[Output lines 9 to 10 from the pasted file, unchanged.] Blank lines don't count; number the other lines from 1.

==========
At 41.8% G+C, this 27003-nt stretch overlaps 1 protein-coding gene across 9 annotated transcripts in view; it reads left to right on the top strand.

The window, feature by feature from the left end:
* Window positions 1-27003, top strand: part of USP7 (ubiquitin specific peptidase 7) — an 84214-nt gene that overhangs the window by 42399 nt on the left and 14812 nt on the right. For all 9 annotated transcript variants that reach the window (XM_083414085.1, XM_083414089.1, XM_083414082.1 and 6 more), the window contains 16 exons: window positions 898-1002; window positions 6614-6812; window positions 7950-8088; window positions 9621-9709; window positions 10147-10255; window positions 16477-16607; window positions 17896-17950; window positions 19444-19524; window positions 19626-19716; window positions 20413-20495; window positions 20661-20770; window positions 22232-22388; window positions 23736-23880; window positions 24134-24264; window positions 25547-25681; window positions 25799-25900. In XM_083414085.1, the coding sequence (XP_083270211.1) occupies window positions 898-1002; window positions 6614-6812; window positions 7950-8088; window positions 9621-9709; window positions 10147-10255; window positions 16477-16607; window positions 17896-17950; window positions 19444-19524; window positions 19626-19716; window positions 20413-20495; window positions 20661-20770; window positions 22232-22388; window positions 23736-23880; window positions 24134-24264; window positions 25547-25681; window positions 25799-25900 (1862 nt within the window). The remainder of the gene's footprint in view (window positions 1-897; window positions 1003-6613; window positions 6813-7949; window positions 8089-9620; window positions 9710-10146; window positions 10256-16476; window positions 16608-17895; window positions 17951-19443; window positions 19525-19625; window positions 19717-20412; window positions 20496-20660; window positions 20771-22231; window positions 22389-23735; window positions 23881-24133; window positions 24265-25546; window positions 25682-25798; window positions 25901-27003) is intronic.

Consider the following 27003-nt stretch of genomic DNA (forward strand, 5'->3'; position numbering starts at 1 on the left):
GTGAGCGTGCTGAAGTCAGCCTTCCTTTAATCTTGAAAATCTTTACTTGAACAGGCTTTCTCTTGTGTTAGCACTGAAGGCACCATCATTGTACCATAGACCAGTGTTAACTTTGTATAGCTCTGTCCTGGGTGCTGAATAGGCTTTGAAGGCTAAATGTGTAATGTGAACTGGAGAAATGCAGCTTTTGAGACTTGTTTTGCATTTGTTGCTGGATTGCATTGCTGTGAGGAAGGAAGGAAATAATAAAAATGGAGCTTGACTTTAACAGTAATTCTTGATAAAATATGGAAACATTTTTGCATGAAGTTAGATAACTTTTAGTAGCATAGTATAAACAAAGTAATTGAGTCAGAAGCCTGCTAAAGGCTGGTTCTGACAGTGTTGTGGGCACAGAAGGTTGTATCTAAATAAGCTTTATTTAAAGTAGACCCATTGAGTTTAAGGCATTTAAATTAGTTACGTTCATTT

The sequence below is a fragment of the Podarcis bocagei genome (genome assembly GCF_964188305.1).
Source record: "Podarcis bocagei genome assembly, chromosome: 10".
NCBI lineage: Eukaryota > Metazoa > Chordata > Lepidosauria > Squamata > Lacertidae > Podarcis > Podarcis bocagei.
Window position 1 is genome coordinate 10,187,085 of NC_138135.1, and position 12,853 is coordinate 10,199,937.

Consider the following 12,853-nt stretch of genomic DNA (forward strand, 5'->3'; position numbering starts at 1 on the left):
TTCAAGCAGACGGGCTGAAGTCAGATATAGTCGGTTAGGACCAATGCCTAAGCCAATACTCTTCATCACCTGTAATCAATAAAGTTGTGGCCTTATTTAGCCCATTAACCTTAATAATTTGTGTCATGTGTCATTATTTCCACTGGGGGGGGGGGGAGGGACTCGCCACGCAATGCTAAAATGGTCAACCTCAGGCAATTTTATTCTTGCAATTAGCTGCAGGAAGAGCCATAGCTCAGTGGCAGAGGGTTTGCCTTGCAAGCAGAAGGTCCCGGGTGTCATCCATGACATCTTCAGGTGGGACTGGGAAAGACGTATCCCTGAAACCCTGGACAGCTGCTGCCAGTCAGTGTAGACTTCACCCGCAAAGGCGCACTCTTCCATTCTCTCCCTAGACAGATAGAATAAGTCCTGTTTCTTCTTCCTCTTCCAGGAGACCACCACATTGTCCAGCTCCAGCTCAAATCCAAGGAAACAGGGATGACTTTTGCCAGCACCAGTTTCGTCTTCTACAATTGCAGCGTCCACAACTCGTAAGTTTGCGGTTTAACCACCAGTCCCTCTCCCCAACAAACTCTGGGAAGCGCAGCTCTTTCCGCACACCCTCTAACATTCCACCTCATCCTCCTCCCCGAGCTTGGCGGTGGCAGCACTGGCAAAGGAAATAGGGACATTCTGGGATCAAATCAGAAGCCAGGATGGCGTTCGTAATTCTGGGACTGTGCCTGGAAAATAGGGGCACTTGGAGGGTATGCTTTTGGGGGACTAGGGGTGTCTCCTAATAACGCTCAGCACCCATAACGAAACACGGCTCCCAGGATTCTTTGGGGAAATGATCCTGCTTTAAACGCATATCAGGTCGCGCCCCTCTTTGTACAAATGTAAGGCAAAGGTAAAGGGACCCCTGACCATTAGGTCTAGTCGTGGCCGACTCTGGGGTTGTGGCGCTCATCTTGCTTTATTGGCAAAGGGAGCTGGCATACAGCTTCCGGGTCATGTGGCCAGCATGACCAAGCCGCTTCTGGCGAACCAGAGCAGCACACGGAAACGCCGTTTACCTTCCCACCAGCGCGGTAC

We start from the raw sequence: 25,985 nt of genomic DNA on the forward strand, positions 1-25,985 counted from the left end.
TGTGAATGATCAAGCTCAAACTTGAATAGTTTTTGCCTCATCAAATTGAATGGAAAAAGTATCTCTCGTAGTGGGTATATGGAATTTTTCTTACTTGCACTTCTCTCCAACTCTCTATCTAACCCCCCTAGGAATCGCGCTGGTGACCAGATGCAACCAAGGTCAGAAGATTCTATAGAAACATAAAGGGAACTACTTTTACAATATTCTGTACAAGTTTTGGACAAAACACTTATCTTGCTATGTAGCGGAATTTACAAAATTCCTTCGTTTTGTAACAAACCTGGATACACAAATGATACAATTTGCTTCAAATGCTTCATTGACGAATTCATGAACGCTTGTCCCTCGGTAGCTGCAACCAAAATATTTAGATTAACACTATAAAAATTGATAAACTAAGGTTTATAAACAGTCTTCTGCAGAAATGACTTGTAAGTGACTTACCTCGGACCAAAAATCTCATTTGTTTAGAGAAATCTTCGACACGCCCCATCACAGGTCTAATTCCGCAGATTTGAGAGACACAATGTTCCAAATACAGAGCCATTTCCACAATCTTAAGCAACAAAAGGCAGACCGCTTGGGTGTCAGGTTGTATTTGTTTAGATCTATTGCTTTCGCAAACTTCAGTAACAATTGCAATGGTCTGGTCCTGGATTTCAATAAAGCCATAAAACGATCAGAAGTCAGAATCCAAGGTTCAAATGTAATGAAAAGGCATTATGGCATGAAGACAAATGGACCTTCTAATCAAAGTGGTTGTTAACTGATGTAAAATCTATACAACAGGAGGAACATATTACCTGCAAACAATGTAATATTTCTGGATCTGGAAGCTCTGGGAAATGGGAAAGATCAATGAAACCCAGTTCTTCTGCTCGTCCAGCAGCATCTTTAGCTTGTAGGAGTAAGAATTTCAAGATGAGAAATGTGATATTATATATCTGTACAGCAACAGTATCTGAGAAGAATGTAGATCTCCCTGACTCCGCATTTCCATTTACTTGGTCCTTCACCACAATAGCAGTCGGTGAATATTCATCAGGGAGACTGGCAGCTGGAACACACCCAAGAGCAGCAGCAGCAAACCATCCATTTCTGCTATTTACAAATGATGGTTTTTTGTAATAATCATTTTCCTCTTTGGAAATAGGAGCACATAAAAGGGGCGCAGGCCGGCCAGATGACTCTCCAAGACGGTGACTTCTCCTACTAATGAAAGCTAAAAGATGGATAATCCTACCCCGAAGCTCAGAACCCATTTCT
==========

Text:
Window position 1 is genome coordinate 10,187,085 of NC_138135.1, and position 12,853 is coordinate 10,199,937.

Consider the following 12,853-nt stretch of genomic DNA (forward strand, 5'->3'; position numbering starts at 1 on the left):